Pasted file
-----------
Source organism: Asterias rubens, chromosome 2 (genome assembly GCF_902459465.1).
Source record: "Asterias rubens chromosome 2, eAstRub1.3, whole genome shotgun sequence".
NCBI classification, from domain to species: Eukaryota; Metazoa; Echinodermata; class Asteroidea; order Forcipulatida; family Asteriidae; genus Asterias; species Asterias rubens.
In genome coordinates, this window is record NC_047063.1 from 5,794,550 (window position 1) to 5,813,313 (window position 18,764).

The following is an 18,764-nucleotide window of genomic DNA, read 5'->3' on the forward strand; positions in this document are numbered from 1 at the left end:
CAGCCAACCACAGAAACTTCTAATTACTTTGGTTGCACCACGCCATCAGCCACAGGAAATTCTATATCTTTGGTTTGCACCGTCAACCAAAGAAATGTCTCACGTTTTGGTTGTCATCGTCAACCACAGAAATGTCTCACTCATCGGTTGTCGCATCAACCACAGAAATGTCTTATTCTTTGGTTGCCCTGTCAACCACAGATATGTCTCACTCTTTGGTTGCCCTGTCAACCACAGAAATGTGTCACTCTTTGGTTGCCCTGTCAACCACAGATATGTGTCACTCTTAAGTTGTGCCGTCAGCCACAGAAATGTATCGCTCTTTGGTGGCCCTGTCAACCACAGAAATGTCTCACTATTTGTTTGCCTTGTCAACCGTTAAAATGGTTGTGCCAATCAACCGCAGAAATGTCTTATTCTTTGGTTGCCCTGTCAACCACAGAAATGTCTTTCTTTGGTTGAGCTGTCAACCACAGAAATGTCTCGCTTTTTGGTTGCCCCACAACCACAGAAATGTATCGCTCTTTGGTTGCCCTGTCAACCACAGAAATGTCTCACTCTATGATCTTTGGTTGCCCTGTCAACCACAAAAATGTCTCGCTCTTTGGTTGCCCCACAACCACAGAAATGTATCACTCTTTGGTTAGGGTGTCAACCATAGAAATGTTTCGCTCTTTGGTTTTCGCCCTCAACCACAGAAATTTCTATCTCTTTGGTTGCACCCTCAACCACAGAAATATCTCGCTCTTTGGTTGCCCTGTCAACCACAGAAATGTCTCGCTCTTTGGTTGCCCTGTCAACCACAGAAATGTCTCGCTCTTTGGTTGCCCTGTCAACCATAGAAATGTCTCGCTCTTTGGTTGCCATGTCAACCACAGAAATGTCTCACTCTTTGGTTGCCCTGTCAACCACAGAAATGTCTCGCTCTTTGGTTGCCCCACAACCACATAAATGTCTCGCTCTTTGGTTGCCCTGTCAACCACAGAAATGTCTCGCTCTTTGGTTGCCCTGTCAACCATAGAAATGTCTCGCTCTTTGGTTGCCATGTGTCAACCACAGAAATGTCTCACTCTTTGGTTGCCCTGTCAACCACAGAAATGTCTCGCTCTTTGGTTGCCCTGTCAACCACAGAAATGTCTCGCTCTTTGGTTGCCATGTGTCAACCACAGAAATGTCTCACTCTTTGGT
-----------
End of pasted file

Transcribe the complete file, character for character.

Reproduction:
Source organism: Asterias rubens, chromosome 2 (genome assembly GCF_902459465.1).
Source record: "Asterias rubens chromosome 2, eAstRub1.3, whole genome shotgun sequence".
NCBI classification, from domain to species: Eukaryota; Metazoa; Echinodermata; class Asteroidea; order Forcipulatida; family Asteriidae; genus Asterias; species Asterias rubens.
In genome coordinates, this window is record NC_047063.1 from 5,794,550 (window position 1) to 5,813,313 (window position 18,764).

The following is an 18,764-nucleotide window of genomic DNA, read 5'->3' on the forward strand; positions in this document are numbered from 1 at the left end:
CAGCCAACCACAGAAACTTCTAATTACTTTGGTTGCACCACGCCATCAGCCACAGGAAATTCTATATCTTTGGTTTGCACCGTCAACCAAAGAAATGTCTCACGTTTTGGTTGTCATCGTCAACCACAGAAATGTCTCACTCATCGGTTGTCGCATCAACCACAGAAATGTCTTATTCTTTGGTTGCCCTGTCAACCACAGATATGTCTCACTCTTTGGTTGCCCTGTCAACCACAGAAATGTGTCACTCTTTGGTTGCCCTGTCAACCACAGATATGTGTCACTCTTAAGTTGTGCCGTCAGCCACAGAAATGTATCGCTCTTTGGTGGCCCTGTCAACCACAGAAATGTCTCACTATTTGTTTGCCTTGTCAACCGTTAAAATGGTTGTGCCAATCAACCGCAGAAATGTCTTATTCTTTGGTTGCCCTGTCAACCACAGAAATGTCTTTCTTTGGTTGAGCTGTCAACCACAGAAATGTCTCGCTTTTTGGTTGCCCCACAACCACAGAAATGTATCGCTCTTTGGTTGCCCTGTCAACCACAGAAATGTCTCACTCTATGATCTTTGGTTGCCCTGTCAACCACAAAAATGTCTCGCTCTTTGGTTGCCCCACAACCACAGAAATGTATCACTCTTTGGTTAGGGTGTCAACCATAGAAATGTTTCGCTCTTTGGTTTTCGCCCTCAACCACAGAAATTTCTATCTCTTTGGTTGCACCCTCAACCACAGAAATATCTCGCTCTTTGGTTGCCCTGTCAACCACAGAAATGTCTCGCTCTTTGGTTGCCCTGTCAACCACAGAAATGTCTCGCTCTTTGGTTGCCCTGTCAACCATAGAAATGTCTCGCTCTTTGGTTGCCATGTCAACCACAGAAATGTCTCACTCTTTGGTTGCCCTGTCAACCACAGAAATGTCTCGCTCTTTGGTTGCCCCACAACCACATAAATGTCTCGCTCTTTGGTTGCCCTGTCAACCACAGAAATGTCTCGCTCTTTGGTTGCCCTGTCAACCATAGAAATGTCTCGCTCTTTGGTTGCCATGTGTCAACCACAGAAATGTCTCACTCTTTGGTTGCCCTGTCAACCACAGAAATGTCTCGCTCTTTGGTTGCCCTGTCAACCACAGAAATGTCTCGCTCTTTGGTTGCCATGTGTCAACCACAGAAATGTCTCACTCTTTGGT